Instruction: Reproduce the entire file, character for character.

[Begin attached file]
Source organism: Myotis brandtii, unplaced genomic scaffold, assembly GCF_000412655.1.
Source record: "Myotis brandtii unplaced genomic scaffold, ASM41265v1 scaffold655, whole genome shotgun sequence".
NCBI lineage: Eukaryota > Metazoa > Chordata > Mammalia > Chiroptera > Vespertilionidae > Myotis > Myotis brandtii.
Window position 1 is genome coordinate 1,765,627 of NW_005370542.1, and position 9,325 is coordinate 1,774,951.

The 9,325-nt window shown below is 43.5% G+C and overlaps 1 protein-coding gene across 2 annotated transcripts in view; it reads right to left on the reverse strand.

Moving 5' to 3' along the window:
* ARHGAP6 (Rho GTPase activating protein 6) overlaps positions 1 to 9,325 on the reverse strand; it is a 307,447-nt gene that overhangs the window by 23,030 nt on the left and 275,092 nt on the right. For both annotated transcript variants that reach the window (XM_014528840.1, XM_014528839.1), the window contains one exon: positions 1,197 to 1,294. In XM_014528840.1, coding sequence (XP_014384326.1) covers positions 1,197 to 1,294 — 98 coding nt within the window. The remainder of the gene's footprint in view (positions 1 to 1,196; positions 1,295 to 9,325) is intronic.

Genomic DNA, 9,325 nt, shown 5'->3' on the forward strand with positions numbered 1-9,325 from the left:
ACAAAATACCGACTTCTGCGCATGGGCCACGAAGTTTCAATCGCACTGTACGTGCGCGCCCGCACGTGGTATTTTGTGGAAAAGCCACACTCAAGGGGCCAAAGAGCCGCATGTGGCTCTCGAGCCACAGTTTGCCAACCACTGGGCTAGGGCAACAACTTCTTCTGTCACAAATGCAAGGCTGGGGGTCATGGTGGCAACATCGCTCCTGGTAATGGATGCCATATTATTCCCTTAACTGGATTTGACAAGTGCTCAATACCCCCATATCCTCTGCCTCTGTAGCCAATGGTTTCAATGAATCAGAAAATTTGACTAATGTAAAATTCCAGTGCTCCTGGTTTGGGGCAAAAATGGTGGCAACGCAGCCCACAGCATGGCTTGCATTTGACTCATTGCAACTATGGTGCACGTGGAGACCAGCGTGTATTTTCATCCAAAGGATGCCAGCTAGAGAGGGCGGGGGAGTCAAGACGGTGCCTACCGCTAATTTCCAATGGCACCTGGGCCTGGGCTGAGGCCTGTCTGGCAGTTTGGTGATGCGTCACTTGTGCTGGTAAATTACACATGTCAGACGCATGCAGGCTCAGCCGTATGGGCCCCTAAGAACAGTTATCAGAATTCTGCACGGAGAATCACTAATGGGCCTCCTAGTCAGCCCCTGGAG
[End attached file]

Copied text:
Source organism: Myotis brandtii, unplaced genomic scaffold, assembly GCF_000412655.1.
Source record: "Myotis brandtii unplaced genomic scaffold, ASM41265v1 scaffold655, whole genome shotgun sequence".
NCBI lineage: Eukaryota > Metazoa > Chordata > Mammalia > Chiroptera > Vespertilionidae > Myotis > Myotis brandtii.
Window position 1 is genome coordinate 1,765,627 of NW_005370542.1, and position 9,325 is coordinate 1,774,951.

The 9,325-nt window shown below is 43.5% G+C and overlaps 1 protein-coding gene across 2 annotated transcripts in view; it reads right to left on the reverse strand.

Moving 5' to 3' along the window:
* ARHGAP6 (Rho GTPase activating protein 6) overlaps positions 1 to 9,325 on the reverse strand; it is a 307,447-nt gene that overhangs the window by 23,030 nt on the left and 275,092 nt on the right. For both annotated transcript variants that reach the window (XM_014528840.1, XM_014528839.1), the window contains one exon: positions 1,197 to 1,294. In XM_014528840.1, coding sequence (XP_014384326.1) covers positions 1,197 to 1,294 — 98 coding nt within the window. The remainder of the gene's footprint in view (positions 1 to 1,196; positions 1,295 to 9,325) is intronic.

Genomic DNA, 9,325 nt, shown 5'->3' on the forward strand with positions numbered 1-9,325 from the left:
ACAAAATACCGACTTCTGCGCATGGGCCACGAAGTTTCAATCGCACTGTACGTGCGCGCCCGCACGTGGTATTTTGTGGAAAAGCCACACTCAAGGGGCCAAAGAGCCGCATGTGGCTCTCGAGCCACAGTTTGCCAACCACTGGGCTAGGGCAACAACTTCTTCTGTCACAAATGCAAGGCTGGGGGTCATGGTGGCAACATCGCTCCTGGTAATGGATGCCATATTATTCCCTTAACTGGATTTGACAAGTGCTCAATACCCCCATATCCTCTGCCTCTGTAGCCAATGGTTTCAATGAATCAGAAAATTTGACTAATGTAAAATTCCAGTGCTCCTGGTTTGGGGCAAAAATGGTGGCAACGCAGCCCACAGCATGGCTTGCATTTGACTCATTGCAACTATGGTGCACGTGGAGACCAGCGTGTATTTTCATCCAAAGGATGCCAGCTAGAGAGGGCGGGGGAGTCAAGACGGTGCCTACCGCTAATTTCCAATGGCACCTGGGCCTGGGCTGAGGCCTGTCTGGCAGTTTGGTGATGCGTCACTTGTGCTGGTAAATTACACATGTCAGACGCATGCAGGCTCAGCCGTATGGGCCCCTAAGAACAGTTATCAGAATTCTGCACGGAGAATCACTAATGGGCCTCCTAGTCAGCCCCTGGAG